Title: Amos T. Akerman to John Angel James Creswell, 4 February 1871
Date: February 4, 1871
Source: Transcribed from digital images or a microfilm reproduction of the original item. For a description of the editorial rationale behind our treatment of the correspondence, see our statement of editorial policy.
Location: National Archives and Records Administration
Whitman Archive ID: nar.01685
Contributors to digital file: Elizabeth Lorang, Joshua Ware, Kevin McMullen, and John Schwaninger
February 4, 1871.
Hon. J. A.J. Creswell,
You have referred to me certain documents from which it appears that one William J. Jones has procured from a judicial officer in the District of Columbia an injunction against one George Chorpenning alleging that Chorpenning is entitled to moneys from the Treasury, for some claim against the Post Office Department, and that Jones has an equitable right to a portion of said money. The object in delivering these papers to you seems to have been to induce you to prevent Chorpenning from drawing the money upon his claim. You are no party to the suit in which the injunction is obtained. The counsel for Jones concedes that you cannot properly be made a party.
It is obvious that if the operations of the Department of this Government are liable to such impediments, the public business of the country cannot go on. I am unable to see how it is improper for you to be made a party to the suit in which the injunction issued—and how, at the same time, it is proper that you should regard the injunction. Such seems to be the claim of the counsel for Jones, in their letter to you of the 18th ult.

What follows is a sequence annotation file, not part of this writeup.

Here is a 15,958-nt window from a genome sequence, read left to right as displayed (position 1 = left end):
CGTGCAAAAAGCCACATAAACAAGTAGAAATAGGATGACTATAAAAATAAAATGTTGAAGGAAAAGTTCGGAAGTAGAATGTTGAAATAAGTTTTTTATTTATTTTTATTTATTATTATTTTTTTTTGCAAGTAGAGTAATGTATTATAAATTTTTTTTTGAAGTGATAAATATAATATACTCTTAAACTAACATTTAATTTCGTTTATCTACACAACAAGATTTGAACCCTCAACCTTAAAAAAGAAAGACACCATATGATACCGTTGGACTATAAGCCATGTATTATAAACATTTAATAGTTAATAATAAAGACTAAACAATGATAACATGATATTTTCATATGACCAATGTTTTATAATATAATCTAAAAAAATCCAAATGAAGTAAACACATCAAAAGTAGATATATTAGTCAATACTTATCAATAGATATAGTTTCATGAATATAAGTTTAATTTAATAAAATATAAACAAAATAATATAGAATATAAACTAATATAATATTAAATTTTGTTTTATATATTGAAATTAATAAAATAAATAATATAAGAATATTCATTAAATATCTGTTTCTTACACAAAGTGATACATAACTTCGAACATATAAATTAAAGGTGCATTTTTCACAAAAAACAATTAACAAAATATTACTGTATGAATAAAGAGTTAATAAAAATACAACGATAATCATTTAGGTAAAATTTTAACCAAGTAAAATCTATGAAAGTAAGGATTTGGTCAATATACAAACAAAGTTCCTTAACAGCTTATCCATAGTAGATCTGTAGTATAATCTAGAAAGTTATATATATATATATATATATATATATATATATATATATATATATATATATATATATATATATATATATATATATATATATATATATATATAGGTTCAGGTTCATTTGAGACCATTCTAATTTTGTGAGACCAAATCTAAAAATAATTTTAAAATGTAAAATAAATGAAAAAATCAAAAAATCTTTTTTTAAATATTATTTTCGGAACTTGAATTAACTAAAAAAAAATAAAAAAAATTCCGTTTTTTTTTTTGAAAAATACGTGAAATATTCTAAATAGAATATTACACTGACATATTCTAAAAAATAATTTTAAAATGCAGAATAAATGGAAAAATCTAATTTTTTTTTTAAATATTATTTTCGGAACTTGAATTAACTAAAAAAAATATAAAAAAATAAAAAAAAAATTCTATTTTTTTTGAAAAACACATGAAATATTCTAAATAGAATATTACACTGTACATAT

Every reason why the Postmaster General should not be made the direct object of such an injunction, is an equally good reason why he should not be bound to respect that injunction. If the injunction is binding upon him at all, he should have the right, and for the sake of the public interests with which he is charged, it should often be his duty, to appear in the case, and to move to dissolve such injunction. The doctrine of the counsel of Mr. Jones seems to be, that the head of a Department of this Government, in a matter connected with his official duties, must be subjected to all the disadvantages, and yet have none of the advantages, of a party to a suit between private persons. Such a doctrine is preposterous.
I am of the opinion that you are under no obligation to regard the injunction in this case, and that you do whatever appears under the law to be your duty in regard to the dues of the Government to Chorpenning, as if no such injunction had been issued.
Very respectfully, &c,
A. T. Akerman,
Opinion on certain Injunction &c.